Alternative Leadership in NATO

Ever since the presidential elections of 2016, Donald Trump has been very outspoken on NATO’s effectiveness, relevance, and the contributions (or supposed lack thereof) of other member states. With the predominant slogans of his presidential campaign being “make America great again” and “America first”, there were immediate warnings to the international community of a more isolationist and/or inward looking United States. What started off as campaign rhetoric quickly turned to reality after his inauguration when President Trump made increasingly concerning statements about NATO. Trump’s victory in the elections in November 2016 solidified fears of a lack of American commitment, or the possibility that the US might abandon NATO altogether. Initially bringing to light the deficit of contributions provided by other NATO allies in comparison to the US, Trump went on to demanding concrete increases from all members to reach their 2.0% requirement. This was later followed by the more dramatic call for a 4.0% defence spending by member states, prompting mixed reactions among the international community, ranging from disbelief to unease.

 

NATO – an organization founded on the principles of mutual assistance, security, and inter-dependability – has 29 members, and has undertaken countless initiatives internationally, ultimately establishing greater international security as well as diplomatic ties and financial relations between members. It’s an international force that has operated for over half a century, and seemingly will continue with or without the influence of Donald Trump’s America.

 

Belgium, Denmark, France, Canada, Iceland, Italy, Luxembourg, Portugal, Netherlands, Norway, the United Kingdom and the United States make up the core founders of the organization – all of which agreed to a target of 2.0% national gross domestic product (GDP) being spent towards the defence and military apparatus. Of the 29 members of NATO, Secretary General Jens Stoltenberg announced 8 members – the US, UK, Greece, Estonia, Romania, Poland, Lithuania, and Latvia – have or will hit the 2.0 benchmark by the end of the year, with France likely reaching 2.0% GDP next year. The majority of NATO members have pledged to slowly increase defence budgets with an end goal of reaching 2.0% GDP by 2024. Despite these promises of increased defence spending, only one founding member – the United States – seems dissatisfied. With President Trump’s first statements at the Brussels NATO Summit this year heavily criticizing his allied member states with what appears to be a steadily growing agitation, NATO allies continue to question Trump’s motives and blunt rhetoric.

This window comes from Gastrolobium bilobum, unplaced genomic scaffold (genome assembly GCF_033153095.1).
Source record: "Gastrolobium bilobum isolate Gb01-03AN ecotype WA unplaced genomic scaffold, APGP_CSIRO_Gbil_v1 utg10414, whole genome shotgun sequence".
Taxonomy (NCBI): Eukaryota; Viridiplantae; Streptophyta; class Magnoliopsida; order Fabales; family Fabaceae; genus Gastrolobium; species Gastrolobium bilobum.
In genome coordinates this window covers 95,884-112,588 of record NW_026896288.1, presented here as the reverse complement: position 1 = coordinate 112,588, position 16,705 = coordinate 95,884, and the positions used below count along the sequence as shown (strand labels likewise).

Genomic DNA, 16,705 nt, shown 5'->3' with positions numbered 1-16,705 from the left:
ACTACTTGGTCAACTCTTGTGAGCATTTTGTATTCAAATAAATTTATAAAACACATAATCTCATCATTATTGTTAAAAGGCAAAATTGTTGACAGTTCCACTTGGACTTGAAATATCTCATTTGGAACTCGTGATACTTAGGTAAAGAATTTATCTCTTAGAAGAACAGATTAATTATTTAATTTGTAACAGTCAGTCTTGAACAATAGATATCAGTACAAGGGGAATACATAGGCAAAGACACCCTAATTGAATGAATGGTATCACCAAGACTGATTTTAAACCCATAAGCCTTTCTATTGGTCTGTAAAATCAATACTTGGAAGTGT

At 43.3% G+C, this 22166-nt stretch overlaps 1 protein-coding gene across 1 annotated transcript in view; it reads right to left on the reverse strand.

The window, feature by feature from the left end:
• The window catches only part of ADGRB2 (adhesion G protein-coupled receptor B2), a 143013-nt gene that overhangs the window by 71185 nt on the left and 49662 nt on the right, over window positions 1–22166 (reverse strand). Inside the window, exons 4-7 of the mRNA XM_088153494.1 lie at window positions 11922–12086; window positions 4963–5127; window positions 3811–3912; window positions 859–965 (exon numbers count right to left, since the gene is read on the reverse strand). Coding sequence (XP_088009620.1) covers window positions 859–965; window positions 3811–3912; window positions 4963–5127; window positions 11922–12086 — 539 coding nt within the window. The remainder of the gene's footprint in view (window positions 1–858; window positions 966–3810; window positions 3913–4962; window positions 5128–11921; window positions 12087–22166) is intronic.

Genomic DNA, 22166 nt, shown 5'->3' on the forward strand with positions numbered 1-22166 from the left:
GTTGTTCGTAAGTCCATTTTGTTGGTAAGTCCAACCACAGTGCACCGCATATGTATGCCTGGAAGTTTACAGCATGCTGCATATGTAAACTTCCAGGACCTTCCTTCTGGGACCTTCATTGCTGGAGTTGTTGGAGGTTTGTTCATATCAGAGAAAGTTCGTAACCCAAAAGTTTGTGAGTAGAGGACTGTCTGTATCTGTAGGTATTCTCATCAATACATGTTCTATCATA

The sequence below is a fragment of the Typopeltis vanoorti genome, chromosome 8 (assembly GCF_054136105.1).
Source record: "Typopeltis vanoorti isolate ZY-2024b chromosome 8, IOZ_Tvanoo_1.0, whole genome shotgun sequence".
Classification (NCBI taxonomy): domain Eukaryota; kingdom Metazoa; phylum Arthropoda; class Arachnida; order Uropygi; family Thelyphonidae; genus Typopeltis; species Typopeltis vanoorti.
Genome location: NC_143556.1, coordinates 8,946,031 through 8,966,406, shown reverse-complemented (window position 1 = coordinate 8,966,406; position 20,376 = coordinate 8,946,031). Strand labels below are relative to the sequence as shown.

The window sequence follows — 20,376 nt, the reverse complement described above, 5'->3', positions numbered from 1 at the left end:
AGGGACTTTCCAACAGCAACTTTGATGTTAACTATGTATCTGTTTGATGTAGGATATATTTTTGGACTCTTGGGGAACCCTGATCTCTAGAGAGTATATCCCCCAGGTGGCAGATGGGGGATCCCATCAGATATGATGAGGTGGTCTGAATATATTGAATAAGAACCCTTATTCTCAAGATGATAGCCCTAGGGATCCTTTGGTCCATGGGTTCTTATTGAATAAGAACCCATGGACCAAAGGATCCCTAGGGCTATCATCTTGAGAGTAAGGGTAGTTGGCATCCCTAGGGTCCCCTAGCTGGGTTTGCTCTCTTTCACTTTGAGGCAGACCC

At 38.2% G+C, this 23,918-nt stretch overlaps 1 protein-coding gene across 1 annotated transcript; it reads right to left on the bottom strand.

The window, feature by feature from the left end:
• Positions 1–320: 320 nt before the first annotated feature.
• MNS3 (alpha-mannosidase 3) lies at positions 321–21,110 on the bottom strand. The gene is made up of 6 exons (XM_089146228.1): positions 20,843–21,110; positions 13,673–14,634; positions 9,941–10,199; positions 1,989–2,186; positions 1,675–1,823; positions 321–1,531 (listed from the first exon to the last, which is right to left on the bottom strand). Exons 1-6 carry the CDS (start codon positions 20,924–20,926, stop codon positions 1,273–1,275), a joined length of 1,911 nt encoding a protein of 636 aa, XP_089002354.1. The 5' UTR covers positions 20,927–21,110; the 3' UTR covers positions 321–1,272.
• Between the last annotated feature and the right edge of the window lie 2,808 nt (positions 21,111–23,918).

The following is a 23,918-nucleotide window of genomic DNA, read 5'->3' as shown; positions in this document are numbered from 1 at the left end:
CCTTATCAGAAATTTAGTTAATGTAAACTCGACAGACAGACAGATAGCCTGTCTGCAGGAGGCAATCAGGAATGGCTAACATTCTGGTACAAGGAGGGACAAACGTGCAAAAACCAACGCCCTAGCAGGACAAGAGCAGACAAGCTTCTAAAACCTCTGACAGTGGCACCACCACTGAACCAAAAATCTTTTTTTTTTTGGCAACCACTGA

U.S. President Donald Trump looks on as he holds a news conference after participating in the NATO Summit in Brussels, Belgium July 12, 2018. REUTERS/Reinhard Krause

As of 2017, the United States spent around $610 billion in defence spending – 3.1% of its GDP, making it the leader in the international community for military investments.

 

This information begs the question: what would a future NATO look like without the United States? Who would transition into a leadership-like role for the organization?

 

Germany

Now considered the main hegemonic force of the continent, Germany could represent NATO with considerable backing from the rest of Europe. Germany is situated at the heart of Europe and geographically closer to Asia, Africa, and the Middle East regions than the US. As of 2017, Germany spent around $44.3 billion in defence spending, which amounts to 1.2% of its GDP – yet despite this it remains the fourth strongest economy globally. Additionally (and as highlighted by Trump at the NATO Brussels Summit) Germany has a strategic bargaining chip in the form of being an economic asset to Russia through the Nord Stream 2 pipeline, and should Germany need to, they could look towards other allies for energy, such as Canada (particularly with growing concerns over Can-Am trade and NAFTA).